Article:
We all know that cash flow is the foundation of business stability; to pay staff, creditors and a long list of overheads must be covered. So while businesses continue to be at the mercy of unstable supply chains to fulfil orders and remain operating at level of liquidity, managing cash flow has never been so important.

A financial statements health check

Preparing financial statements will give you an objective insight into the health of your business. Identifying if you have a cash flow problem is the first step to coming up with solutions. Looking into the following reports will allow you to see if your cash flow is up to scratch.

The reality is a balance sheet will tell you what your business is worth on any given day. What prosper, preserve or protect strategies should be put in place and around which part of your business operation?

P&L statements reveal if your income is meeting your expense requirements. Seasonality and buying cycles aside, look the trending in the bottom line, with and without a pandemic lens.

How are your ratios looking in your cash flow reports? How does free cash earnings ratio compare to net income. Is it time to invest, delay investment or divest?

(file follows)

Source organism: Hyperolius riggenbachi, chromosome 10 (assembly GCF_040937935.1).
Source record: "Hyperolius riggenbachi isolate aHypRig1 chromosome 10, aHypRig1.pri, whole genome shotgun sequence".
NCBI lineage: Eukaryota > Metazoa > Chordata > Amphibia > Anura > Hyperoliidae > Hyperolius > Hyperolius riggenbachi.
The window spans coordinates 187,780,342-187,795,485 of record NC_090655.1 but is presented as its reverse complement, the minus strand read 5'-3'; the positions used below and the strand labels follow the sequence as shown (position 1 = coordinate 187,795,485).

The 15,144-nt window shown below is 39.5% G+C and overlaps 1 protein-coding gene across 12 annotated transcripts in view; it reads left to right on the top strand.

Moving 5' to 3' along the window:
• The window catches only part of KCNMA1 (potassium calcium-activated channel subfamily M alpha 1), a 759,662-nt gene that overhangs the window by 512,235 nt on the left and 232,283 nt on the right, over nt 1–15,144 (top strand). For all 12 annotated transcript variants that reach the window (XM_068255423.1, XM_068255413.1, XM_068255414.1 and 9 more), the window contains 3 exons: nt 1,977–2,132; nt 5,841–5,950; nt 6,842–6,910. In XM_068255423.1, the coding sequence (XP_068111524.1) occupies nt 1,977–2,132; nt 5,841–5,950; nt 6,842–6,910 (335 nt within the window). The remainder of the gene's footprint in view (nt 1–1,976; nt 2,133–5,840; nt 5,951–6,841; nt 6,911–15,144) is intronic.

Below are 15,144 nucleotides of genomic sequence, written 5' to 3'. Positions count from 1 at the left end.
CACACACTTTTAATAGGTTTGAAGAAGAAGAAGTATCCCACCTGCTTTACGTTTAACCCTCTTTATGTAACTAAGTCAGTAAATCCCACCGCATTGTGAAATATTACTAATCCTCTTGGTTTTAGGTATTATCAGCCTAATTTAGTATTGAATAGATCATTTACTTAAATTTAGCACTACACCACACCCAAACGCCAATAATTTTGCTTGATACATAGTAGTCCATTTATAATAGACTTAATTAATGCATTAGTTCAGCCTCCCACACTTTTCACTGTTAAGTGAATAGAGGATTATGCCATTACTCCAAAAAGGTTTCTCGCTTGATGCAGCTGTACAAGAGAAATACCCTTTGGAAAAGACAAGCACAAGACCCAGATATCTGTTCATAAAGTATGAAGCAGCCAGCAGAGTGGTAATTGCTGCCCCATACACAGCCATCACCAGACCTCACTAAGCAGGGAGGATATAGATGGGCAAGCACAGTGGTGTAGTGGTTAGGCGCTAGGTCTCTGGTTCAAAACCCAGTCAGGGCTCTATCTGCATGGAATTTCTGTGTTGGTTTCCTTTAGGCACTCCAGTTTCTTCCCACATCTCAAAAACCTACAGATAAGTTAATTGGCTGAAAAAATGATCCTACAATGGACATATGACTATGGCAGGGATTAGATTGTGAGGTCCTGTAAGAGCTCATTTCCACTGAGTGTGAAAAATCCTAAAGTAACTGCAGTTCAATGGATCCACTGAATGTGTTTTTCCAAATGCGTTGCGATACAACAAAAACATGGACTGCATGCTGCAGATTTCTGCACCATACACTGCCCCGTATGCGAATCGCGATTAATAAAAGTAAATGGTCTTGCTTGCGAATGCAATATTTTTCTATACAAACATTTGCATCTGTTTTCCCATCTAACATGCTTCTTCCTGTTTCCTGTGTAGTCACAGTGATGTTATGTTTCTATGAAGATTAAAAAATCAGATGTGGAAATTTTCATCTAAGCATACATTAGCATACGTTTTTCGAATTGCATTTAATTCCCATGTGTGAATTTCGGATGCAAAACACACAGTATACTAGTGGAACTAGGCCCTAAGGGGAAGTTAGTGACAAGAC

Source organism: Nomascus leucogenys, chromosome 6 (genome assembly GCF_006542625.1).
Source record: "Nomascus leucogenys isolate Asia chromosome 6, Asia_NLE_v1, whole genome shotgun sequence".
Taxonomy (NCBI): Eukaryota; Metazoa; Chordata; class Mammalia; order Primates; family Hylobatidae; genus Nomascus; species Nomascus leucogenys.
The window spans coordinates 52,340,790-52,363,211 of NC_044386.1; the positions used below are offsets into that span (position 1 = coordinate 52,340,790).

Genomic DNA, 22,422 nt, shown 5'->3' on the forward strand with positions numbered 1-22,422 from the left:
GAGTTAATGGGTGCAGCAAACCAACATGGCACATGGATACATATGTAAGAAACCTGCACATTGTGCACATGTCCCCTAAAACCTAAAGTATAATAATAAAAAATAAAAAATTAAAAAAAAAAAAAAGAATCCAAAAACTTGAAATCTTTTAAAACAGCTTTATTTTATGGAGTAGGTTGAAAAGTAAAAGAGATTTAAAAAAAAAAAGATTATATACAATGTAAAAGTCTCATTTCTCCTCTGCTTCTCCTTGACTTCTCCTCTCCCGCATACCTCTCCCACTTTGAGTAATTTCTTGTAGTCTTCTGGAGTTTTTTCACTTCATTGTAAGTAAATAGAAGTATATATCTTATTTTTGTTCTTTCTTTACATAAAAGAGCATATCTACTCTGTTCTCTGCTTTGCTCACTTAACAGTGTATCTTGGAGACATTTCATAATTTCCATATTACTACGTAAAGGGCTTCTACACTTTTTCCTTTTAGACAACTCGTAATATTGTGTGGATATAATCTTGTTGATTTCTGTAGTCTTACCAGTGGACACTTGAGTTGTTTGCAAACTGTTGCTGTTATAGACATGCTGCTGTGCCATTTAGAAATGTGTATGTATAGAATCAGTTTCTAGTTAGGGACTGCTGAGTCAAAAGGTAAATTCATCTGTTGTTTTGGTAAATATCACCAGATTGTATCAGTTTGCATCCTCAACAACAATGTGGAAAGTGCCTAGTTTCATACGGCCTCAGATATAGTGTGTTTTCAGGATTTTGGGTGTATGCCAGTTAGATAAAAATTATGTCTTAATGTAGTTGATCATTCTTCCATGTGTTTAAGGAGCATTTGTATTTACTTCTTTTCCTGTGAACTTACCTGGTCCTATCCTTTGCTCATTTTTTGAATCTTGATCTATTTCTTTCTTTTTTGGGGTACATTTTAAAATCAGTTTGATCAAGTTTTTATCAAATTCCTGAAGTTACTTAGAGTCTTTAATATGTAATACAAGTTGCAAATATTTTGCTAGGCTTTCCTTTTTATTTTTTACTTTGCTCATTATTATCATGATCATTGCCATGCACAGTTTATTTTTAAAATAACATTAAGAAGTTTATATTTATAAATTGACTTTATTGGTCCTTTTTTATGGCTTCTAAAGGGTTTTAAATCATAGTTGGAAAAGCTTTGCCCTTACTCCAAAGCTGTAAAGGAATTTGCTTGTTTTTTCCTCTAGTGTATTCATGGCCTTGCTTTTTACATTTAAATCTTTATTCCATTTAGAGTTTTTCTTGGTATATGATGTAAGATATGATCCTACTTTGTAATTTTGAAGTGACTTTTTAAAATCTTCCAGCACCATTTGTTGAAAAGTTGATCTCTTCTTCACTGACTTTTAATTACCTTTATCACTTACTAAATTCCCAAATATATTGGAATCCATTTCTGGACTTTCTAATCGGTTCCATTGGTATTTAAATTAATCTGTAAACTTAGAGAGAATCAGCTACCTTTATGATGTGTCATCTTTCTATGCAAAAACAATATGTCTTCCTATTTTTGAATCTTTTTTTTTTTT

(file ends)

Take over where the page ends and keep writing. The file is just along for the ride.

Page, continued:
Getting on top of your accounts receivable

The domino effect of global supply chain interruptions may be blamed for debtor day blowouts. Payment times in construction rose by 47% source:Creditor Watch in the first year of the pandemic.

However, that 40% of all invoices are paid late source: Xero would not be new news.

Avoid being out of pocket by implementing some of these credit policies:

  • Collect the debts on time – allowing late payments means that you’re without those funds for longer
  • Offer an early bird discount to incentivise early repayments – it pays to repay that kindness
  • Set credit limits and payment terms – know exactly what your terms and conditions are so that you can make sure that those who owe you are abiding by them
  • Make credit applications and carry out credit checks on all new customers
  • Penalise late payments with interest – set a specific interest rate that will apply and which you deem as fair.
  • Consider cutting down on inventory – unsold stock can be a waste of funds, and if you’re finding yourself with plenty of it, you may not need to be ordering as much.
  • Request upfront payment or a non-refundable deposit where viable, especially when dealing with large orders.

If you’re looking for assistance with invoicing, chasing payments or a general checkup of your business’s cash flow situation, we’re ready to help. Speak with us to find out what we can do for you.

Key Contact
John Christopoulos
John Christopoulos

Director Business Services

Key Contact
Robert Lissauer
Robert Lissauer

Director Taxation

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Banking on having a strong cash flow

February 11th, 2022|Comments Off on Banking on having a strong cash flow

We all know that cash flow is the foundation of business stability; to pay staff, creditors and a long list of overheads must be covered. So while businesses continue to be at [...]

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